Yesterday I listened to a short video of Barbara Brown Taylor talking about suffering (check it out on my Facebook or on the Huffington Post.) During this talk she said that she believes that “What comes to you is for you” and as she also said “That is a faith statement.” At first I was aversive to this idea because it sounded to me that it could be used (she was not, by the way) as a justification of all kinds of pain and suffering until the rubric of “you deserved it” like the so-called friends in the Book of Job told him and like so many victims of abuse are told. But the more that I thought about the phrase “What comes to you is for you” the more it resonated with me and the more I heard it echo in small and larger ways in my life and in the lives of people I know. Because really I do not think that any of “deserve it” but I do know that “it” comes to all of us and when it arrives, it is for us to do with as we might.
Here is a small and silly but true story of something/someone coming to me and ending up being for me. About 4.5 years ago now our family decided to get a dog. Our aging standard poodle Ruby had died after a long and bouncy life and our grown daughter was bereft. “We need to get a dog” was the chant for about a year. By the way, I am not really a dog person but over the past 30 years dogs have come into my life. So we searched out another poodle, because Dorrie and I are both allergic to most dogs, and we found Teddy (previously named Rudy but that was too close for comfort so we named him Teddy.) He was 6 months old, had not been trained, but had a sweet personality and like our previous poodle, was “bouncy” but this puppy was bouncy and strong, very strong. Teddy was coming to our home but I was happy to back off and say that he was not coming to me. And then, within days, Dorrie had carpel tunnel surgery on her hand and could not handle a strong and bouncy untrained dog, and Lillian thought he was not at all like old and gentle Ruby so she backed off and I realized that we could send him back or I could step up and take him on. You may guess the end of this story. What came to me ended up being for me. And now he is 5 years old, is still bouncy and strong-minded and not so easy to handle when he is excited and he has just moved up to the parsonage with me. What comes to you is for you.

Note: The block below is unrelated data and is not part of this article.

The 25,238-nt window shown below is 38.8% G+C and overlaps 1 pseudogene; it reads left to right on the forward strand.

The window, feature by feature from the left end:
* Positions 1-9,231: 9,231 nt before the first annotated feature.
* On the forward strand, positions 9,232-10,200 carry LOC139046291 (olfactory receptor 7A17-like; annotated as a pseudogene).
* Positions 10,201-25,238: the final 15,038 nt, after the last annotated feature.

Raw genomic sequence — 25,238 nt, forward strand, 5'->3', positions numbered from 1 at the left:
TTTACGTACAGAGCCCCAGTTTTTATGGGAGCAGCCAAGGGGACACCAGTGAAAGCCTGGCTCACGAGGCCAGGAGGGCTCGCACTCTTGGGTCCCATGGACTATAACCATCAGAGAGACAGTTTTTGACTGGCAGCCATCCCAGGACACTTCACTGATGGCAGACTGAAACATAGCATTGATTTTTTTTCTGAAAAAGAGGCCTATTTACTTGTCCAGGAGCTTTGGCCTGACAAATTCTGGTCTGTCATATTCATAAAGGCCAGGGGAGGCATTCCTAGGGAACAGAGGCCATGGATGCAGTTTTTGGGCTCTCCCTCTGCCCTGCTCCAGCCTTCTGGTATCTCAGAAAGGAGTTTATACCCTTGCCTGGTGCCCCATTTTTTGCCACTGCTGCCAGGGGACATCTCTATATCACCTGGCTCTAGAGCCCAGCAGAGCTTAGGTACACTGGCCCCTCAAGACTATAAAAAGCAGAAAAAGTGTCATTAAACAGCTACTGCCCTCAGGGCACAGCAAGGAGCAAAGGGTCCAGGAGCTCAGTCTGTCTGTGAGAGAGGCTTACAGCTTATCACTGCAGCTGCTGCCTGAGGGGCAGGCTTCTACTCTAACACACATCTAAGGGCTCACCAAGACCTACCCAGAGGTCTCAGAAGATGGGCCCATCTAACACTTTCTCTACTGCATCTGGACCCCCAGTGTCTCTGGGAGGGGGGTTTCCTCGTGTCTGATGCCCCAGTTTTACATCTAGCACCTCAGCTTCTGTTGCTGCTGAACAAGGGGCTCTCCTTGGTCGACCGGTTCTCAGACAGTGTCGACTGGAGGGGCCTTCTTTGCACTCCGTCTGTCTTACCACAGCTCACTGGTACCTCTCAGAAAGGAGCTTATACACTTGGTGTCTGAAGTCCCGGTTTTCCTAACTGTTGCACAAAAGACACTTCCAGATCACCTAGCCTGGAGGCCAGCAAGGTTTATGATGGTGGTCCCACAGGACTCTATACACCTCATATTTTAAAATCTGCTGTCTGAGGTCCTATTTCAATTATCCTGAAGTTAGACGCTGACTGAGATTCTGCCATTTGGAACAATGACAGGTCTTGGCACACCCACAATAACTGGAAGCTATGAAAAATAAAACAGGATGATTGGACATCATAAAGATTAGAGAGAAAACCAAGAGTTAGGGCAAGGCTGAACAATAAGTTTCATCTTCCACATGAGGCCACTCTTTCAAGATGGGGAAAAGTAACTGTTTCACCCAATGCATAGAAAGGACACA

Of course Barbara Brown Taylor was not talking about dogs landing on the doorstep of your heart, but about suffering. Suffering comes to all of us, in small amounts for some and in bucket loads for others. We can avoid it but it is a rare person that does not have it come to them. I agree with Taylor that pain and suffering not only comes to us but is for us because it comes to our door with our name on it and we then we are changed/transformed, by the pain and suffering itself and also by how we address it, cope with it, accept it, or as Taylor says “breathe with it.” When Teddy came to me and I was called into service, it turned out that it was for me, for me to accept and take him on as fully as he needed, or to reject him and to send him packing to the pound.
O God be with me when pain and suffering comes to me. Help me to decipher if it is really for me and if it is, help me to be with it in a way that does not cripple me but that deepens me. Coach me when I do not know the first thing about how to handle this pain and remind me yes, that it may be for me, but that I am not alone in receiving it. Stand with me and strengthen me so that I can recognize what this suffering is leading me to be or to do. What comes to me is for me, but I am not alone in my suffering. This is a faith statement. Amen